Obituaries » Dr. William Chandler Teague

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Dr. William Chandler Teague

July 8, 1922 - June 27, 2020

U.S. Veteran
Obituary Viewed 1812 times

William Chandler Teague, 97, died Saturday, June 27, 2020. Dr. Teague is survived by a son, Chandler Teague and wife, Janis Adams Teague of Shreveport, Louisiana; a daughter, Lynda Gayle Teague Deacon of Memphis, Tennessee; three grandchildren, Sandra Deacon, Clay Deacon and Hunter Deacon; four great-grandchildren, and many nieces and nephews. He was preceded in death by his wife of 77 years, Lucille Ridinger Teague; his brothers, Abner Franklin Teague and Carl Edward Teague and his parents, John Abner Teague and Martha Chandler Teague. Dr. Teague was born on July 8, 1922 in Gainesville, Texas, where he began musical training at age three with his mother. At age 12 he became the church organist for a large methodist church. As a young teenager he studied organ in Dallas and entered SMU at age 16. His studies were interrupted when Dr. Alexander McCurdy sent for him to come study at the Curtis Institute of Music in Philadelphia. His studies at Curtis were interrupted by World War II. He joined the Army Air Force as a Chaplain’s Assistant. He returned to Curtis after the war to study and serve as McCurdy’s assistant, playing for the weekly Sunday oratorio performances. Accompanying Teague to Philadelphia was his young bride, Lucille, whom he had married during the war. They had met at a methodist camp when they were 12 years old and became great friends and later sweethearts.

After graduation from Curtis in 1948, Teague came to Shreveport, Louisiana, to accept the position of organist/choirmaster at St. Mark’s Episcopal Church (now the location of The Church of the Holy Cross) and a teaching position at Centenary College of Louisiana in the organ and sacred music departments. He taught for 44 years earning the rank of full professor during his tenure. He was later designated Professor of Music Emeritus at the college. Centenary College granted him an Honorary Doctorate of Fine Arts. He served as accompanist as he and Lucille traveled with the Centenary College Choir to various countries including China for one of the very first cultural missions allowed in that country. He served St. Mark’s Cathedral for 39 years before being designated Organist Emeritus. During these decades, he maintained an active concert career, performing in such venues as Notre Dame Cathedral in Paris, St. Stephen’s Cathedral in Vienna, Westminster Abbey, Trinity Church Wall Street, the Riverside Church in New York, the National Cathedral in Washington, D.C., and the armed forces academies. He was invited to play behind the Iron Curtain with concerts in East Berlin, Poland and other countries. He and Lucille were in East Berlin at the Wall when the first blows were struck to tear it down. During those many tours, Lucille turned thousands of pages of music and pulled countless stops. These tours took them to Japan, Australia, all over the United States and Europe and to North Africa. In addition to the solo organ concerts, Bill joined his son, Chan, in presenting music for organ and percussion in concerts across the United States.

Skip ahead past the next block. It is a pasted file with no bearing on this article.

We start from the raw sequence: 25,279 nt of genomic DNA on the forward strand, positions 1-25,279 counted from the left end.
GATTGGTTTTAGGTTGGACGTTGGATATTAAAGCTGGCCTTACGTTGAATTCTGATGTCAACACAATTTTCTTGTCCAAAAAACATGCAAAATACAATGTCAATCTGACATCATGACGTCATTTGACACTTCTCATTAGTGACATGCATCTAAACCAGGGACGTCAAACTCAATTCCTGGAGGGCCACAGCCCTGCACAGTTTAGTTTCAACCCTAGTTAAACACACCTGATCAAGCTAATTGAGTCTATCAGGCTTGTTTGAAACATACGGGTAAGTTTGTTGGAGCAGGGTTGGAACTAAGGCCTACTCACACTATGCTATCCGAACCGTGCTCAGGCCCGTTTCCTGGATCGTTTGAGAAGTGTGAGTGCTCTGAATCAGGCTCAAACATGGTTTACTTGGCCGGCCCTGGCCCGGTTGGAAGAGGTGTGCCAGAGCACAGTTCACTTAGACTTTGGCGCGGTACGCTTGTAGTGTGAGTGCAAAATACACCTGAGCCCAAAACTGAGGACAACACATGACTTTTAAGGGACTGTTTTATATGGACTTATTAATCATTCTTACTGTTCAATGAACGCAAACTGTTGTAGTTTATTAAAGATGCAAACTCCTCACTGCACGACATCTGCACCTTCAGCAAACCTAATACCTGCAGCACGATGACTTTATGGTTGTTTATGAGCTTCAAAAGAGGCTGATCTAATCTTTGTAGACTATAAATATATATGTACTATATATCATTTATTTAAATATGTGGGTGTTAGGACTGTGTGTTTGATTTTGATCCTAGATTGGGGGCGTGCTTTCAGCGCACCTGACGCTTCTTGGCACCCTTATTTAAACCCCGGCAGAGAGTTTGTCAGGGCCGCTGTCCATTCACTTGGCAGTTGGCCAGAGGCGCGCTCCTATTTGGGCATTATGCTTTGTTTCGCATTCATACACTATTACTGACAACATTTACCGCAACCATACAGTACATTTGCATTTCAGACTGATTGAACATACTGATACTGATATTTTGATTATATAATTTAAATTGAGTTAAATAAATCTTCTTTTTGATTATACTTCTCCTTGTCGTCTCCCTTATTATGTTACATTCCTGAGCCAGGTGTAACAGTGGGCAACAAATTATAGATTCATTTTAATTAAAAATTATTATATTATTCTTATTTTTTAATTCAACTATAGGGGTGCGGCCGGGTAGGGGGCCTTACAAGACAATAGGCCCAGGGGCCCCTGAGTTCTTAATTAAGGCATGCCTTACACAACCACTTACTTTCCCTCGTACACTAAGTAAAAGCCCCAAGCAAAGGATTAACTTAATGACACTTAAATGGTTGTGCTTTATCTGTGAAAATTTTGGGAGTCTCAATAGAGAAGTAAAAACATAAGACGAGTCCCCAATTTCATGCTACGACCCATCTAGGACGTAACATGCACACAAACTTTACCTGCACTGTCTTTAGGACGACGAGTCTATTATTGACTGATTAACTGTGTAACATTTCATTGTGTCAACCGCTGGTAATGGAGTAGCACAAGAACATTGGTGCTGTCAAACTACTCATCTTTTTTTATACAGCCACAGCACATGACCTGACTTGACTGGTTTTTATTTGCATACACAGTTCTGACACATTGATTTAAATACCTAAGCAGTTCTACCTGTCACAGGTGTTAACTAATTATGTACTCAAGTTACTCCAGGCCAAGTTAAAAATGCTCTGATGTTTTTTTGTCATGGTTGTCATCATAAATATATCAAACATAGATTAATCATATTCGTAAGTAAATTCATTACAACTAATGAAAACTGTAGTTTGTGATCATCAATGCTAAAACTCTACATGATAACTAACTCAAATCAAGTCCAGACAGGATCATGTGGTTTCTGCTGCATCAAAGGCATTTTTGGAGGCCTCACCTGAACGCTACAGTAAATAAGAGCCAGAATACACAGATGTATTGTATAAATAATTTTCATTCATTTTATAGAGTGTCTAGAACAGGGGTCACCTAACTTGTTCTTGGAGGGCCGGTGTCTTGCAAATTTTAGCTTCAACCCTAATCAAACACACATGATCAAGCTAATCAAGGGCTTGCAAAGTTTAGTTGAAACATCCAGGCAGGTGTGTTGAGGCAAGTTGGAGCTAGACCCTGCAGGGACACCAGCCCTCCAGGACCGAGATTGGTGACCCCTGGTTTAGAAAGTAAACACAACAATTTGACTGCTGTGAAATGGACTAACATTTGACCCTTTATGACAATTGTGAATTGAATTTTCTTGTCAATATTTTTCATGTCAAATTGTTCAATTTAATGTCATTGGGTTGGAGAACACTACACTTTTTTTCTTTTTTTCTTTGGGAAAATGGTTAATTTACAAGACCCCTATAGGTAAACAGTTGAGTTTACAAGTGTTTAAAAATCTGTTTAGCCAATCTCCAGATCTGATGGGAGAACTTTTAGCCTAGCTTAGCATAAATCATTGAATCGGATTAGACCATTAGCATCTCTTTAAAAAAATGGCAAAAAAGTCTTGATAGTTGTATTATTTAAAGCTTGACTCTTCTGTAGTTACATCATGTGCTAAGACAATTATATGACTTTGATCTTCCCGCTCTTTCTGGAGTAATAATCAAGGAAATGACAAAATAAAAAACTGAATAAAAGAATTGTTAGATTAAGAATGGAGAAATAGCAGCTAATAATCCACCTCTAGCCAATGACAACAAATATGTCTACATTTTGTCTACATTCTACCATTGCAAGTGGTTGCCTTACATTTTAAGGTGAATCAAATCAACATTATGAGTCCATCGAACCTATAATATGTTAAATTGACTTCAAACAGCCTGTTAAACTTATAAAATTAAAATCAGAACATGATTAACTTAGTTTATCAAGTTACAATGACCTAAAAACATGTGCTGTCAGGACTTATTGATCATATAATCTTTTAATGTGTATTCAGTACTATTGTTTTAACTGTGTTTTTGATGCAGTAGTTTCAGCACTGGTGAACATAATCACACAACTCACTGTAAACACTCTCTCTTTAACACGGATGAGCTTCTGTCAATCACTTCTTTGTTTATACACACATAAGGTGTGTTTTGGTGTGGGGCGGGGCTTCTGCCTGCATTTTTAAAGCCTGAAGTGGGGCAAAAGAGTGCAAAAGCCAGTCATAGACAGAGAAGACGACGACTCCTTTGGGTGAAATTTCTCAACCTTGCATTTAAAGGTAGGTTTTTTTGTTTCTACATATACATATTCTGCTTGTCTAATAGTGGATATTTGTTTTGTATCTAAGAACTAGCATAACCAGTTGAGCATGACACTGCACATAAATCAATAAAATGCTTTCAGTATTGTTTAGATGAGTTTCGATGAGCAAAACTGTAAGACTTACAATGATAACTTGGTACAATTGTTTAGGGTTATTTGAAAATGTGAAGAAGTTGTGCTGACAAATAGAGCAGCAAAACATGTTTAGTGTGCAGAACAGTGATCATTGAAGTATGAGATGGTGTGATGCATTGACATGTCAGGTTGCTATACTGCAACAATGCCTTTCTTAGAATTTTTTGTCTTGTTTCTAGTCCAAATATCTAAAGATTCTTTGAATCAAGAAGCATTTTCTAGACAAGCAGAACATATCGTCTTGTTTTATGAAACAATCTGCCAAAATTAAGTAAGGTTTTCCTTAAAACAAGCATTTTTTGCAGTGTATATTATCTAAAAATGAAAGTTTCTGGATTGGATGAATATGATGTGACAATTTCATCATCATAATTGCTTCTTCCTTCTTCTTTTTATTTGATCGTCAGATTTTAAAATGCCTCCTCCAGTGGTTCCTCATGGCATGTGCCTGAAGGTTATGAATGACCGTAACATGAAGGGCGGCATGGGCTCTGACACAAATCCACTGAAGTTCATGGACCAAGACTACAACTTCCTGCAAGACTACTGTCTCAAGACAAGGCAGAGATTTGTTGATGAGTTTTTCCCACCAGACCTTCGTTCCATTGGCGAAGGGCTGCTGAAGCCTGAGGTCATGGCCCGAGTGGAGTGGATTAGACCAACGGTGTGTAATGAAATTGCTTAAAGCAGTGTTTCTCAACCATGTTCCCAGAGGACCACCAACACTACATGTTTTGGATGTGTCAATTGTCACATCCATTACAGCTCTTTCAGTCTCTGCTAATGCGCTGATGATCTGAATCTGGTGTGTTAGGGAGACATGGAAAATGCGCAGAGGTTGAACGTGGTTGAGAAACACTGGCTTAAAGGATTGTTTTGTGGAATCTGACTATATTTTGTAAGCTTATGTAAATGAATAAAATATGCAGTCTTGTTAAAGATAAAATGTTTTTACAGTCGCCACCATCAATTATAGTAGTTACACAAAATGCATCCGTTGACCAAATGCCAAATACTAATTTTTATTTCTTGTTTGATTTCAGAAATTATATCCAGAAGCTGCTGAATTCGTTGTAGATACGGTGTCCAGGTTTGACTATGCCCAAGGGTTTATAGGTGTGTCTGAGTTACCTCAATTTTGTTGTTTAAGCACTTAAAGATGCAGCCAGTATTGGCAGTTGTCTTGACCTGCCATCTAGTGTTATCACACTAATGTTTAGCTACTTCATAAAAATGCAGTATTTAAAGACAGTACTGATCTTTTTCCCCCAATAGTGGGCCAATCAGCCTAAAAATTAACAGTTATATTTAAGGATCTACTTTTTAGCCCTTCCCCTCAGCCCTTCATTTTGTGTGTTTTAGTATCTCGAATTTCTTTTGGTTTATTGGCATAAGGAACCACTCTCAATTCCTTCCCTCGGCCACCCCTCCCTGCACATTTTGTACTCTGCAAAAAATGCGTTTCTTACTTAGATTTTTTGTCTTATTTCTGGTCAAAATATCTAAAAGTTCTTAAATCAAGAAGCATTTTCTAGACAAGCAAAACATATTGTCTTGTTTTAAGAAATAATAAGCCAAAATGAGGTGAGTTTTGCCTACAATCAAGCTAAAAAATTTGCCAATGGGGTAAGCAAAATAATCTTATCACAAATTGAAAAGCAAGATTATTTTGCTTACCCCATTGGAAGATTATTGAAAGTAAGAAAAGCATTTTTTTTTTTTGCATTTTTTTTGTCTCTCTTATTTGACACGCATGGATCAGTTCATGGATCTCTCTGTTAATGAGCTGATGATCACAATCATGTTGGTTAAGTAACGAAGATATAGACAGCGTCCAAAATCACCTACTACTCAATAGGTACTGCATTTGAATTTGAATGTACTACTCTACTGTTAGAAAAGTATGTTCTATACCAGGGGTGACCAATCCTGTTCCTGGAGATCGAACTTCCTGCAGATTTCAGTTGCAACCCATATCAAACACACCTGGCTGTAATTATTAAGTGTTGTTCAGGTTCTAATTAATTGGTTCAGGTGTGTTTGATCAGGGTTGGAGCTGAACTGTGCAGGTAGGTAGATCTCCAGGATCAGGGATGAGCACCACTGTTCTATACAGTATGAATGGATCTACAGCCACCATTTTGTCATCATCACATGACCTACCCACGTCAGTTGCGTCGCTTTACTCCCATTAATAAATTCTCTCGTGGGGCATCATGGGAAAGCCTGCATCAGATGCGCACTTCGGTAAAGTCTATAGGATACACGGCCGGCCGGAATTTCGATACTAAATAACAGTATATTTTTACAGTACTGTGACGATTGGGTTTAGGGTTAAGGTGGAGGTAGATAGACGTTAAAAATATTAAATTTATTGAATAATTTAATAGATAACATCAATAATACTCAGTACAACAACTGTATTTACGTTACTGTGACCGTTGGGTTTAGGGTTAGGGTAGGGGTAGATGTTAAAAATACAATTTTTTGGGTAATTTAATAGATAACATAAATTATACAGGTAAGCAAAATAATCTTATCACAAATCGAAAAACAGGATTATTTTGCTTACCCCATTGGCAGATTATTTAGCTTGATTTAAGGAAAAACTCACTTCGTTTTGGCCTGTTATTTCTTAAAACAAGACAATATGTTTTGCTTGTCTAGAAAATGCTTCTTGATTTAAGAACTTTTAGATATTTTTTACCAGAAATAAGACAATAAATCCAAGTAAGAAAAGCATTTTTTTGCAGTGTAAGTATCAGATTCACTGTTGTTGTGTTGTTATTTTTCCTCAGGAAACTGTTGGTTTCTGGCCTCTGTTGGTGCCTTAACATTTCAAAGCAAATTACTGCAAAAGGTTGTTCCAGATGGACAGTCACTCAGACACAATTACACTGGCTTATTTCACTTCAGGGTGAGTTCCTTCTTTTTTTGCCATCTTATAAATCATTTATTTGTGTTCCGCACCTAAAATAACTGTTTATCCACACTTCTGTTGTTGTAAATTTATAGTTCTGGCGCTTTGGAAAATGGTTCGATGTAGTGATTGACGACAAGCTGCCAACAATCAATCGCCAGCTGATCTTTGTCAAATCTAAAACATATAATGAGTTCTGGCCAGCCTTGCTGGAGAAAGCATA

Following his retirement from St. Mark’s, Teague was Interim Organist for churches throughout the region, making many new and lasting friends.

Dr. Teague’s teachers include Professor Dora Poteet Barclay, Dr. Alexander McCurdy, Mme. Marie Claire Alain, Harold Gleason and Catharine Crozier.

One of the legends about Bill Teague is that anywhere they went, he and Lucille were likely to run into a friend who would walk around the corner and shout, “Good heavens, there’s Uncle Billy,” as he was known in the organ world, a nickname given to him by Roy Perry of Kilgore, Texas, a giant in the organ world.

Dr. Teague was active in the American Guild of Organists, Association of Anglican Musicians, The Sewanee Music Conference and the Evergreen Summer Conference. He was a Fellow in Church Music at the Washington National Cathedral. For ten summers Teague was the summer organist at St. Ann’s by the Sea Episcopal Church in Kennebunkport, Maine. He was a founding member of The Baroque Artists of Shreveport, founded The Great Masterpiece Series at St. Mark’s Cathedral, recorded a weekly organ concert for radio broadcast for eight years, trained thousands of choristers to love and respect the beautiful liturgy and tradition of Anglican music and played for hundreds of weddings, funerals and festivals. During his long career Teague recorded much of the great organ literature including Dupré’s “Stations of the Cross”, Messiaen’s “Serene Alleluias” and Healey Willan’s “Introduction, Passacaglia and Fugue”. In 1988, the City of Shreveport honored him with William C. Teague Day and the Teague Music Scholarship was established at Centenary College. The Teague-Smith Scholarship Fund for young choristers was later established at St. Mark’s Cathedral.

Teague is listed in numerous volumes of Who’s Who including the International Who’s Who and was recently honored by the East Texas Pipe Organ Festival.

A combined service for Dr. and Mrs. Teague will be held at a later date. The family suggests memorials may be made to the Shreveport Symphony Orchestra, 616 Jordan St., Shreveport, LA 71101 or the Teague-Smith Scholarship Fund at St. Mark’s Episcopal Cathedral, 908 Rutherford, St., Shreveport, LA 71104 or the Teague Music Scholarship Fund at Centenary College, 2911 Centenary Boulevard, Shreveport, LA 71104.

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